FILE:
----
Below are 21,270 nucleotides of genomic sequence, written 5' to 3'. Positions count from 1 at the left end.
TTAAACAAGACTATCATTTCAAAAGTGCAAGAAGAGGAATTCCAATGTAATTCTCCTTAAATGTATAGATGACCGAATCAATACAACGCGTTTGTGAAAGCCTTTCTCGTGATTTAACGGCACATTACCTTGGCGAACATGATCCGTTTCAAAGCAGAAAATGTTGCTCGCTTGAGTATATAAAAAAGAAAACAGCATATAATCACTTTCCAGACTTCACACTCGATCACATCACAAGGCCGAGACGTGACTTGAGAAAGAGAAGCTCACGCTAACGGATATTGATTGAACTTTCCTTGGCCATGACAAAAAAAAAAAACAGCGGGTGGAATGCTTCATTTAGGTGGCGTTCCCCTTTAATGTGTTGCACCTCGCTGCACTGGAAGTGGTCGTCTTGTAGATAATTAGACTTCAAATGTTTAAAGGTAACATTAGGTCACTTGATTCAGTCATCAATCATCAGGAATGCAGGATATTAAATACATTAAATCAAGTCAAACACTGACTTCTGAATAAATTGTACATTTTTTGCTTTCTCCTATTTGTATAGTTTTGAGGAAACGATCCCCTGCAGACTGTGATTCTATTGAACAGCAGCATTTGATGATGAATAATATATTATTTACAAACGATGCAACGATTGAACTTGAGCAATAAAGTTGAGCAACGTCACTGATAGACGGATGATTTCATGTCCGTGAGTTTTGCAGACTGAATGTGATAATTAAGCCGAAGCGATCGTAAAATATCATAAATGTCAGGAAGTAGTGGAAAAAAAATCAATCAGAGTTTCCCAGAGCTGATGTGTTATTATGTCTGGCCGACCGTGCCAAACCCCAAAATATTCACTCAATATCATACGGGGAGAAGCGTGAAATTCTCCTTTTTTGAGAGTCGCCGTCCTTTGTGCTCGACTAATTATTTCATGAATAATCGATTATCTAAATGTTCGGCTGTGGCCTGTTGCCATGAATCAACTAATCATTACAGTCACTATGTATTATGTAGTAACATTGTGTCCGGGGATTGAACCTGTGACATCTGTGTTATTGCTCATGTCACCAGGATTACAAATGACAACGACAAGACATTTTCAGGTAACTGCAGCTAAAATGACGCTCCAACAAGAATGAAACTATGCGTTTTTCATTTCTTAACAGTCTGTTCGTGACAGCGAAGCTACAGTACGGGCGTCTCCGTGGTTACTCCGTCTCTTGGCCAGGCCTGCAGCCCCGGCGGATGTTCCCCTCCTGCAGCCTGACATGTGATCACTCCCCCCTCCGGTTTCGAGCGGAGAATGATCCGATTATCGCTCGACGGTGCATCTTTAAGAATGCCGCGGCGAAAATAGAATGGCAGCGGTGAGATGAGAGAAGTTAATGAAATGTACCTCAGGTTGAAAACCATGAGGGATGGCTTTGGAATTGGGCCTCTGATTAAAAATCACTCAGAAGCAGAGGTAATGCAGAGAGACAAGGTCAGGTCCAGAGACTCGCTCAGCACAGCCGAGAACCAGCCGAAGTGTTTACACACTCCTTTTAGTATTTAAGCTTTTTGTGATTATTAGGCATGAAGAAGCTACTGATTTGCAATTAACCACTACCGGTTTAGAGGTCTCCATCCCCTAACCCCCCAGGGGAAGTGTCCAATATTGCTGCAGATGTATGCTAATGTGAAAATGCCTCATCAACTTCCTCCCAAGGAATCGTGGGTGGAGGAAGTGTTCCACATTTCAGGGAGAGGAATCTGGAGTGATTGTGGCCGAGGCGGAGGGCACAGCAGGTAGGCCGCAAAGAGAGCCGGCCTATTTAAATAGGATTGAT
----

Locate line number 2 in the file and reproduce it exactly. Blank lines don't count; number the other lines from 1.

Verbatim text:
TTAAACAAGACTATCATTTCAAAAGTGCAAGAAGAGGAATTCCAATGTAATTCTCCTTAAATGTATAGATGACCGAATCAATACAACGCGTTTGTGAAAGCCTTTCTCGTGATTTAACGGCACATTACCTTGGCGAACATGATCCGTTTCAAAGCAGAAAATGTTGCTCGCTTGAGTATATAAAAAAGAAAACAGCATATAATCACTTTCCAGACTTCACACTCGATCACATCACAAGGCCGAGACGTGACTTGAGAAAGAGAAGCTCACGCTAACGGATATTGATTGAACTTTCCTTGGCCATGACAAAAAAAAAAAACAGCGGGTGGAATGCTTCATTTAGGTGGCGTTCCCCTTTAATGTGTTGCACCTCGCTGCACTGGAAGTGGTCGTCTTGTAGATAATTAGACTTCAAATGTTTAAAGGTAACATTAGGTCACTTGATTCAGTCATCAATCATCAGGAATGCAGGATATTAAATACATTAAATCAAGTCAAACACTGACTTCTGAATAAATTGTACATTTTTTGCTTTCTCCTATTTGTATAGTTTTGAGGAAACGATCCCCTGCAGACTGTGATTCTATTGAACAGCAGCATTTGATGATGAATAATATATTATTTACAAACGATGCAACGATTGAACTTGAGCAATAAAGTTGAGCAACGTCACTGATAGACGGATGATTTCATGTCCGTGAGTTTTGCAGACTGAATGTGATAATTAAGCCGAAGCGATCGTAAAATATCATAAATGTCAGGAAGTAGTGGAAAAAAAATCAATCAGAGTTTCCCAGAGCTGATGTGTTATTATGTCTGGCCGACCGTGCCAAACCCCAAAATATTCACTCAATATCATACGGGGAGAAGCGTGAAATTCTCCTTTTTTGAGAGTCGCCGTCCTTTGTGCTCGACTAATTATTTCATGAATAATCGATTATCTAAATGTTCGGCTGTGGCCTGTTGCCATGAATCAACTAATCATTACAGTCACTATGTATTATGTAGTAACATTGTGTCCGGGGATTGAACCTGTGACATCTGTGTTATTGCTCATGTCACCAGGATTACAAATGACAACGACAAGACATTTTCAGGTAACTGCAGCTAAAATGACGCTCCAACAAGAATGAAACTATGCGTTTTTCATTTCTTAACAGTCTGTTCGTGACAGCGAAGCTACAGTACGGGCGTCTCCGTGGTTACTCCGTCTCTTGGCCAGGCCTGCAGCCCCGGCGGATGTTCCCCTCCTGCAGCCTGACATGTGATCACTCCCCCCTCCGGTTTCGAGCGGAGAATGATCCGATTATCGCTCGACGGTGCATCTTTAAGAATGCCGCGGCGAAAATAGAATGGCAGCGGTGAGATGAGAGAAGTTAATGAAATGTACCTCAGGTTGAAAACCATGAGGGATGGCTTTGGAATTGGGCCTCTGATTAAAAATCACTCAGAAGCAGAGGTAATGCAGAGAGACAAGGTCAGGTCCAGAGACTCGCTCAGCACAGCCGAGAACCAGCCGAAGTGTTTACACACTCCTTTTAGTATTTAAGCTTTTTGTGATTATTAGGCATGAAGAAGCTACTGATTTGCAATTAACCACTACCGGTTTAGAGGTCTCCATCCCCTAACCCCCCAGGGGAAGTGTCCAATATTGCTGCAGATGTATGCTAATGTGAAAATGCCTCATCAACTTCCTCCCAAGGAATCGTGGGTGGAGGAAGTGTTCCACATTTCAGGGAGAGGAATCTGGAGTGATTGTGGCCGAGGCGGAGGGCACAGCAGGTAGGCCGCAAAGAGAGCCGGCCTATTTAAATAGGATTGAT